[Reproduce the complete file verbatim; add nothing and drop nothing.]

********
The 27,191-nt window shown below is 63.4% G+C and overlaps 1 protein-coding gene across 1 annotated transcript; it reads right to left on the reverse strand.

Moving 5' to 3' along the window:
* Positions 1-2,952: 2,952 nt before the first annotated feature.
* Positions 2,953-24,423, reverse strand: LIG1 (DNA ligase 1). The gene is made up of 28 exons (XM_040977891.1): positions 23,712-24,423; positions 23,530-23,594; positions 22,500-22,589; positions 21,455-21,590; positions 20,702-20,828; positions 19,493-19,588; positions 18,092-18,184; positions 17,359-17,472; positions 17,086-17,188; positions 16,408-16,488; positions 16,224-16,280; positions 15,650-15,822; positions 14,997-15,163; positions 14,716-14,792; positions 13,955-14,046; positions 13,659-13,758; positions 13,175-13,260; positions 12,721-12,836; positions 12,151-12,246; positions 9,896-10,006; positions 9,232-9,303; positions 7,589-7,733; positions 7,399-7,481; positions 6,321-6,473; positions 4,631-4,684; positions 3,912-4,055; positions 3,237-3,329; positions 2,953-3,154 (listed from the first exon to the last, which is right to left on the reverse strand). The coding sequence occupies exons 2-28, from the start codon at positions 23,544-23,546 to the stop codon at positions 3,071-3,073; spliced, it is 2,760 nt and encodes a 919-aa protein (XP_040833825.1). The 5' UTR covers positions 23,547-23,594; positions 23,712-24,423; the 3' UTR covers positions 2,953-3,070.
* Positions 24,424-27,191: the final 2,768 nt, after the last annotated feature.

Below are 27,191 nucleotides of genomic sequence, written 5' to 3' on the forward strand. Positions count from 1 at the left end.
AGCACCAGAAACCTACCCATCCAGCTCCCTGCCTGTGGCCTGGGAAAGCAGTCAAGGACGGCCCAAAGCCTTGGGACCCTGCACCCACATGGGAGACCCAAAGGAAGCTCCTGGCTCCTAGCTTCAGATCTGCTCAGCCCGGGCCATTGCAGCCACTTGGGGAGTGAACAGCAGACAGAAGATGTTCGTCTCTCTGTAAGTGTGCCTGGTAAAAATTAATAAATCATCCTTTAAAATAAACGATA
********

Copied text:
The 27,191-nt window shown below is 63.4% G+C and overlaps 1 protein-coding gene across 1 annotated transcript; it reads right to left on the reverse strand.

Moving 5' to 3' along the window:
* Positions 1-2,952: 2,952 nt before the first annotated feature.
* Positions 2,953-24,423, reverse strand: LIG1 (DNA ligase 1). The gene is made up of 28 exons (XM_040977891.1): positions 23,712-24,423; positions 23,530-23,594; positions 22,500-22,589; positions 21,455-21,590; positions 20,702-20,828; positions 19,493-19,588; positions 18,092-18,184; positions 17,359-17,472; positions 17,086-17,188; positions 16,408-16,488; positions 16,224-16,280; positions 15,650-15,822; positions 14,997-15,163; positions 14,716-14,792; positions 13,955-14,046; positions 13,659-13,758; positions 13,175-13,260; positions 12,721-12,836; positions 12,151-12,246; positions 9,896-10,006; positions 9,232-9,303; positions 7,589-7,733; positions 7,399-7,481; positions 6,321-6,473; positions 4,631-4,684; positions 3,912-4,055; positions 3,237-3,329; positions 2,953-3,154 (listed from the first exon to the last, which is right to left on the reverse strand). The coding sequence occupies exons 2-28, from the start codon at positions 23,544-23,546 to the stop codon at positions 3,071-3,073; spliced, it is 2,760 nt and encodes a 919-aa protein (XP_040833825.1). The 5' UTR covers positions 23,547-23,594; positions 23,712-24,423; the 3' UTR covers positions 2,953-3,070.
* Positions 24,424-27,191: the final 2,768 nt, after the last annotated feature.

Below are 27,191 nucleotides of genomic sequence, written 5' to 3' on the forward strand. Positions count from 1 at the left end.
AGCACCAGAAACCTACCCATCCAGCTCCCTGCCTGTGGCCTGGGAAAGCAGTCAAGGACGGCCCAAAGCCTTGGGACCCTGCACCCACATGGGAGACCCAAAGGAAGCTCCTGGCTCCTAGCTTCAGATCTGCTCAGCCCGGGCCATTGCAGCCACTTGGGGAGTGAACAGCAGACAGAAGATGTTCGTCTCTCTGTAAGTGTGCCTGGTAAAAATTAATAAATCATCCTTTAAAATAAACGATA